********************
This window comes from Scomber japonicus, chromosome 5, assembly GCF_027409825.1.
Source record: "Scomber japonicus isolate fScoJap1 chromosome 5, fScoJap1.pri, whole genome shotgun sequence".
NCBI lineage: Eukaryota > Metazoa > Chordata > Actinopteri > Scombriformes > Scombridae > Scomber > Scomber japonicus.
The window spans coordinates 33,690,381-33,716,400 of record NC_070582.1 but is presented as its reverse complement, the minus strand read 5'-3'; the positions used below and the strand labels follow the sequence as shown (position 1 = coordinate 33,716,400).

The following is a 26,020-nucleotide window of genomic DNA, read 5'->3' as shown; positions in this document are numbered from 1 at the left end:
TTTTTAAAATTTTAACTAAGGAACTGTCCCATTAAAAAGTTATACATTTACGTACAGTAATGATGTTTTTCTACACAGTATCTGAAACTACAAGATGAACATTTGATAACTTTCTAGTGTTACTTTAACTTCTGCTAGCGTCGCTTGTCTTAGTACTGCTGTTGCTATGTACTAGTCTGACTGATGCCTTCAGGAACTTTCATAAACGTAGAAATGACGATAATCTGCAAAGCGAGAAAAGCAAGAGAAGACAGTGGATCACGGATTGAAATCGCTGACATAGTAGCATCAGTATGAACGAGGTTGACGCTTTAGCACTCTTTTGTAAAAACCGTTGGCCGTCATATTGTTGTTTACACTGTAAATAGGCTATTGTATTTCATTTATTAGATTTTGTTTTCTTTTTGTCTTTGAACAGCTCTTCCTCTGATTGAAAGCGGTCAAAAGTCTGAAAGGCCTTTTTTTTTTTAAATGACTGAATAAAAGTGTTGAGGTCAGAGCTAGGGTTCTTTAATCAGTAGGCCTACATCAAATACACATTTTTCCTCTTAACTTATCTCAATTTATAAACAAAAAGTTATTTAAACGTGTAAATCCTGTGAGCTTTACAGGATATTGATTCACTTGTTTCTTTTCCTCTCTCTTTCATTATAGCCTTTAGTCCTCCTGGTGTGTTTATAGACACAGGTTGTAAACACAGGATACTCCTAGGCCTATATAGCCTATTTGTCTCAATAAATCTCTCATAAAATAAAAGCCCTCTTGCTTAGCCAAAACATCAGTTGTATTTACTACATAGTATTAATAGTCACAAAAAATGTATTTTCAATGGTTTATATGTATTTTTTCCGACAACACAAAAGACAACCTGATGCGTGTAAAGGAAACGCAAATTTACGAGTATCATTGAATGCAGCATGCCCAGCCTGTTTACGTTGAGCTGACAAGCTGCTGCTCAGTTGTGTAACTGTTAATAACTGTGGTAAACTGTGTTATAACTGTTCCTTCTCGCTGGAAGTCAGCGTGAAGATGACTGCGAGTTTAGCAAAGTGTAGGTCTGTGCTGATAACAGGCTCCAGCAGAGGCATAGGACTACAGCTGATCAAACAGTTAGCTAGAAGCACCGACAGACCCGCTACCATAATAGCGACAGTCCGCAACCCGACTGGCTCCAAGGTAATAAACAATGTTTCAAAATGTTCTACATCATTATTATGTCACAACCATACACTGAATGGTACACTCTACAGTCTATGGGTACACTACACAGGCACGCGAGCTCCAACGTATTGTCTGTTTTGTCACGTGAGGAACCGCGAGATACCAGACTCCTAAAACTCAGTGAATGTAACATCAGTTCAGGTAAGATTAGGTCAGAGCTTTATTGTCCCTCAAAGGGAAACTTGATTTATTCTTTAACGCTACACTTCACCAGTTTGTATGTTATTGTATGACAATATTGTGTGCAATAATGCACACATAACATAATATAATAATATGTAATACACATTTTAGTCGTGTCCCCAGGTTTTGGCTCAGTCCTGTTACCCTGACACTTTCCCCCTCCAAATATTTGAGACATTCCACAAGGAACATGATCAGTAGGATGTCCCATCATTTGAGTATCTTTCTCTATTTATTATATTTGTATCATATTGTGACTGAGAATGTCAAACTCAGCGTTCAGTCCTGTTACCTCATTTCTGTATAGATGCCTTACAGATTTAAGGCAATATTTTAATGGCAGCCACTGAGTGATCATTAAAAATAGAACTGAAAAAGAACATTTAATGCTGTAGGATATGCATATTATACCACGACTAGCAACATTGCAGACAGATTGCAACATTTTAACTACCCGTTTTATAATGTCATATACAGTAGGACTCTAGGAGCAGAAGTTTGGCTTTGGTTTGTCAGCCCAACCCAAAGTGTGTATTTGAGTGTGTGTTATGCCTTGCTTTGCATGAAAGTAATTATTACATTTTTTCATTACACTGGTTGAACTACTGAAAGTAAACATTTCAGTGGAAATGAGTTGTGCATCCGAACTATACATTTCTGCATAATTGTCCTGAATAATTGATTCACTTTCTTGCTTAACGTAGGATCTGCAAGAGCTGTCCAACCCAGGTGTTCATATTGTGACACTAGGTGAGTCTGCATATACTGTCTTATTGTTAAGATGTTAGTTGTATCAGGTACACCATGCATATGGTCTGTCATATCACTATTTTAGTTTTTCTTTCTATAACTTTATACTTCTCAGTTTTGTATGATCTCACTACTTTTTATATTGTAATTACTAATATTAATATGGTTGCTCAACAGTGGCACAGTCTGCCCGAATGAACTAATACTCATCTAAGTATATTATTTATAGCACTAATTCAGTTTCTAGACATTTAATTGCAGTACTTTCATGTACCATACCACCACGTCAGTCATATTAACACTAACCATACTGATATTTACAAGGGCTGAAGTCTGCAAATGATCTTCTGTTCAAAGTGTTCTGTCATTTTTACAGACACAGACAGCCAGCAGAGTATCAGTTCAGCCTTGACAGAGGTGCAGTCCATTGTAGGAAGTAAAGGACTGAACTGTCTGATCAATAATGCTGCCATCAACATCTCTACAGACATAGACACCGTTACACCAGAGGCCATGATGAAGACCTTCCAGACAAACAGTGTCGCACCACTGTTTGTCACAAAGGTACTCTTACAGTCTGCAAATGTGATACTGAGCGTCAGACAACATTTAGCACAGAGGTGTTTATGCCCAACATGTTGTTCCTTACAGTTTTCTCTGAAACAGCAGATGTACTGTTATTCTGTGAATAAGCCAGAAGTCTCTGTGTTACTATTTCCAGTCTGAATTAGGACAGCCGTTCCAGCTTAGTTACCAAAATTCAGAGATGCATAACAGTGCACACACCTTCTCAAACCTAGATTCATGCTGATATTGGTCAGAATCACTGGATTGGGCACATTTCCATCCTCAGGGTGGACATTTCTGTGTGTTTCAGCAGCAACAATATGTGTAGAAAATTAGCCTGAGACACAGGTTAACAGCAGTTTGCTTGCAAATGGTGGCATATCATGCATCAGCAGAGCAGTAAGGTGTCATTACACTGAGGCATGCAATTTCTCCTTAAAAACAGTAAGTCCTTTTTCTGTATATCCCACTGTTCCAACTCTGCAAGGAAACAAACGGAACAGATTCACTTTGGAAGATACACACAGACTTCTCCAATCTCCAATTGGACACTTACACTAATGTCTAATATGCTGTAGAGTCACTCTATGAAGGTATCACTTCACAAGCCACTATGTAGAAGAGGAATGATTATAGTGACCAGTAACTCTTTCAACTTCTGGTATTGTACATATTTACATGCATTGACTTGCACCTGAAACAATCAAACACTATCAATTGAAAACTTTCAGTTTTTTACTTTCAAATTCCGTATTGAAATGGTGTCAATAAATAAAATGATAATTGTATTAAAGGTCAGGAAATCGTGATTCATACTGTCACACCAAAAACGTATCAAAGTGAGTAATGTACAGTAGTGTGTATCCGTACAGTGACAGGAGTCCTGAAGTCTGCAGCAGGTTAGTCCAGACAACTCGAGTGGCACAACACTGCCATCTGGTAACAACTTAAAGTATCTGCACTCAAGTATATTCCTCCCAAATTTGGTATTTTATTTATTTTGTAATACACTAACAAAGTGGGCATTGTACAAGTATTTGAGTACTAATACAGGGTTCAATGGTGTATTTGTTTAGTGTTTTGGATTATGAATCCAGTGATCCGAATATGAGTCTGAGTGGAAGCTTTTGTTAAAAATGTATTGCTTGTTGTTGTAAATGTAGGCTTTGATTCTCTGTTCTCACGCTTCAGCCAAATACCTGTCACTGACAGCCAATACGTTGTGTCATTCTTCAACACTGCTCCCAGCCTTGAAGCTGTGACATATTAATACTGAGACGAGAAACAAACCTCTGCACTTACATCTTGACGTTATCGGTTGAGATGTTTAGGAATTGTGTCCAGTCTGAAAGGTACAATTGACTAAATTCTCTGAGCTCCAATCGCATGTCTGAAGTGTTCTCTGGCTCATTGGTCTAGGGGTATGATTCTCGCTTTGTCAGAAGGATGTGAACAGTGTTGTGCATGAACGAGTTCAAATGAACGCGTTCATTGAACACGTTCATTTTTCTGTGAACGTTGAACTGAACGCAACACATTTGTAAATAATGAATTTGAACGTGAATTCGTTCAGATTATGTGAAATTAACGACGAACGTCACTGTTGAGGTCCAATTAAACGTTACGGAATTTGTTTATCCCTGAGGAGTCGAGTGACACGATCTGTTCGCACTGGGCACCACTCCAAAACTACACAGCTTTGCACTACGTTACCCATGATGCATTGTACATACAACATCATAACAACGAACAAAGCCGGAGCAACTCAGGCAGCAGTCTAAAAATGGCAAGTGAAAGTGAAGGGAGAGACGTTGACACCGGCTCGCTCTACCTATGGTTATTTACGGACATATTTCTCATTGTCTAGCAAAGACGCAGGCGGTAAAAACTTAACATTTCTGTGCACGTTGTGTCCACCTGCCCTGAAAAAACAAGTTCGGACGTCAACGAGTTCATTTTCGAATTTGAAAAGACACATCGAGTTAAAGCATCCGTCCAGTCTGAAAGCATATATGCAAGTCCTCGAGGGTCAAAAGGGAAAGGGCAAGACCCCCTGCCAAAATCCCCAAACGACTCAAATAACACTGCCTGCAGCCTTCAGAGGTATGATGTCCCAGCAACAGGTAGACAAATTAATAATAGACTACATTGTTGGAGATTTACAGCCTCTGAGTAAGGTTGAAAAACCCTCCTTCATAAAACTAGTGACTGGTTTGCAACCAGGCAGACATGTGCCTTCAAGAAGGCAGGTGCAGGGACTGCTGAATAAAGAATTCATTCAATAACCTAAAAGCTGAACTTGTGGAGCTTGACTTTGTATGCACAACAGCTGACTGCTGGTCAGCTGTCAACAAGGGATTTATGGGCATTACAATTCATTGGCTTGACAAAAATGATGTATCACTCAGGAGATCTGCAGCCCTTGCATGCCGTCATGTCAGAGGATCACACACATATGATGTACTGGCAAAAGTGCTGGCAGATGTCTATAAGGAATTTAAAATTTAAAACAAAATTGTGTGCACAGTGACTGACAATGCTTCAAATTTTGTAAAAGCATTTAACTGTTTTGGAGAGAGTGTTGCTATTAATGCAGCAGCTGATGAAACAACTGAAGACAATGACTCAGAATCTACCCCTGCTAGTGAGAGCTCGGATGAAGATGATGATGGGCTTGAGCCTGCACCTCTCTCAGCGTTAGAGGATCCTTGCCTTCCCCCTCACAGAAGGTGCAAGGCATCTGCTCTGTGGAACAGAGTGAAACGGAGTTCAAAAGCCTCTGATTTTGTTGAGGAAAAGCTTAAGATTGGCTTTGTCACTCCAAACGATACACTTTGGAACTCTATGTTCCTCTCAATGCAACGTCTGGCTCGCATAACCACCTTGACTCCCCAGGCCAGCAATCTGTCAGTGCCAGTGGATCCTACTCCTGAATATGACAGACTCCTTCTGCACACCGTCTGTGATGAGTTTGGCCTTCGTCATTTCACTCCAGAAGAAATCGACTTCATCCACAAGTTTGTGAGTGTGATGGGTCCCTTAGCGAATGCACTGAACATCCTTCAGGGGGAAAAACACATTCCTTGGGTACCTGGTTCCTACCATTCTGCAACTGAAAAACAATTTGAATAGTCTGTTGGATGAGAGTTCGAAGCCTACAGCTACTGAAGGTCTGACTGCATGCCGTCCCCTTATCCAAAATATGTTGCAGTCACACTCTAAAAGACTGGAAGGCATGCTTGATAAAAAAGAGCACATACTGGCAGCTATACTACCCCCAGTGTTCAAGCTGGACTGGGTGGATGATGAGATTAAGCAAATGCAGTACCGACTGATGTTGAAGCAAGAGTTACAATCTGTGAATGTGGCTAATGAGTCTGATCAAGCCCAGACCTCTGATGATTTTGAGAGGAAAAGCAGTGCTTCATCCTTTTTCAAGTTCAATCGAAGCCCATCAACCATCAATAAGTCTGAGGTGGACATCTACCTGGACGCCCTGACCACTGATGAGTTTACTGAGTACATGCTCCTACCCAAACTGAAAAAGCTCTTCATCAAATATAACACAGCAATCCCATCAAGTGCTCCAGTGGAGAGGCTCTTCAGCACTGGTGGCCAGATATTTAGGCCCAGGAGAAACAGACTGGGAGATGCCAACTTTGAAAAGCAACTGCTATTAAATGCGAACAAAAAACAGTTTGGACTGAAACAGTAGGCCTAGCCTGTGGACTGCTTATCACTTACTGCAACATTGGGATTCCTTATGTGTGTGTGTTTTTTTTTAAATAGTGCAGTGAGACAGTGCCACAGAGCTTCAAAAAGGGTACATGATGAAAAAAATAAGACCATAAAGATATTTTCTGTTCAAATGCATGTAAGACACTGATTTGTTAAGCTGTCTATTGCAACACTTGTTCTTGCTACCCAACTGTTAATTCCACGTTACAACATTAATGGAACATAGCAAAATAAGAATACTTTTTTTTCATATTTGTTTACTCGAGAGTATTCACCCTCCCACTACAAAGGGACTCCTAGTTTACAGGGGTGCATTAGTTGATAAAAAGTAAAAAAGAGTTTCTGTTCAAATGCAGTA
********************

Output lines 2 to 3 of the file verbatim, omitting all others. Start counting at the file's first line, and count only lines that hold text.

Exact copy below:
Source record: "Scomber japonicus isolate fScoJap1 chromosome 5, fScoJap1.pri, whole genome shotgun sequence".
NCBI lineage: Eukaryota > Metazoa > Chordata > Actinopteri > Scombriformes > Scombridae > Scomber > Scomber japonicus.